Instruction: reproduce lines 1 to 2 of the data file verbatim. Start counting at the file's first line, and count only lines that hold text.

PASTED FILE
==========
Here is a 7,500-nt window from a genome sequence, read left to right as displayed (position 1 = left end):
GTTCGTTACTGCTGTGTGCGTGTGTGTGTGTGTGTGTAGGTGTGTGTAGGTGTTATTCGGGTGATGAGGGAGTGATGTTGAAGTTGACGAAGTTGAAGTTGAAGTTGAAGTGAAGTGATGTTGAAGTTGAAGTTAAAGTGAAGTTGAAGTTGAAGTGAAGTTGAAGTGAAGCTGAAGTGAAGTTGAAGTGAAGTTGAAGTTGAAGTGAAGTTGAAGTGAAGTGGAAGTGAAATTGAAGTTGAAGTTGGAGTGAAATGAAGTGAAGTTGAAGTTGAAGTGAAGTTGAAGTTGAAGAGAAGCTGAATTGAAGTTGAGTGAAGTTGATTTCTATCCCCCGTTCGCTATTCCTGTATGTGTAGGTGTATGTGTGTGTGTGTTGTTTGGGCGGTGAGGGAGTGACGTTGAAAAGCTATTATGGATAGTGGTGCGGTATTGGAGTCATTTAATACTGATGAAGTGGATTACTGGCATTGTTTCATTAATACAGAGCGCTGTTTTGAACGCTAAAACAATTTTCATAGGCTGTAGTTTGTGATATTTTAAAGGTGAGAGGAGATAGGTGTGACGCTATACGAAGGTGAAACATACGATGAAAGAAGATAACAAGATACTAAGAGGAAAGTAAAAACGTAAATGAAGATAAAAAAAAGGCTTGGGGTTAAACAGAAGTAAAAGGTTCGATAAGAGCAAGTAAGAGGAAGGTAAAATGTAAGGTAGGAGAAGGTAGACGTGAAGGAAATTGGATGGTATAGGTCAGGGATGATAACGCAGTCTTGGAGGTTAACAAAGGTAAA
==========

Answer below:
Here is a 7,500-nt window from a genome sequence, read left to right as displayed (position 1 = left end):
GTTCGTTACTGCTGTGTGCGTGTGTGTGTGTGTGTGTAGGTGTGTGTAGGTGTTATTCGGGTGATGAGGGAGTGATGTTGAAGTTGACGAAGTTGAAGTTGAAGTTGAAGTGAAGTGATGTTGAAGTTGAAGTTAAAGTGAAGTTGAAGTTGAAGTGAAGTTGAAGTGAAGCTGAAGTGAAGTTGAAGTGAAGTTGAAGTTGAAGTGAAGTTGAAGTGAAGTGGAAGTGAAATTGAAGTTGAAGTTGGAGTGAAATGAAGTGAAGTTGAAGTTGAAGTGAAGTTGAAGTTGAAGAGAAGCTGAATTGAAGTTGAGTGAAGTTGATTTCTATCCCCCGTTCGCTATTCCTGTATGTGTAGGTGTATGTGTGTGTGTGTTGTTTGGGCGGTGAGGGAGTGACGTTGAAAAGCTATTATGGATAGTGGTGCGGTATTGGAGTCATTTAATACTGATGAAGTGGATTACTGGCATTGTTTCATTAATACAGAGCGCTGTTTTGAACGCTAAAACAATTTTCATAGGCTGTAGTTTGTGATATTTTAAAGGTGAGAGGAGATAGGTGTGACGCTATACGAAGGTGAAACATACGATGAAAGAAGATAACAAGATACTAAGAGGAAAGTAAAAACGTAAATGAAGATAAAAAAAAGGCTTGGGGTTAAACAGAAGTAAAAGGTTCGATAAGAGCAAGTAAGAGGAAGGTAAAATGTAAGGTAGGAGAAGGTAGACGTGAAGGAAATTGGATGGTATAGGTCAGGGATGATAACGCAGTCTTGGAGGTTAACAAAGGTAAA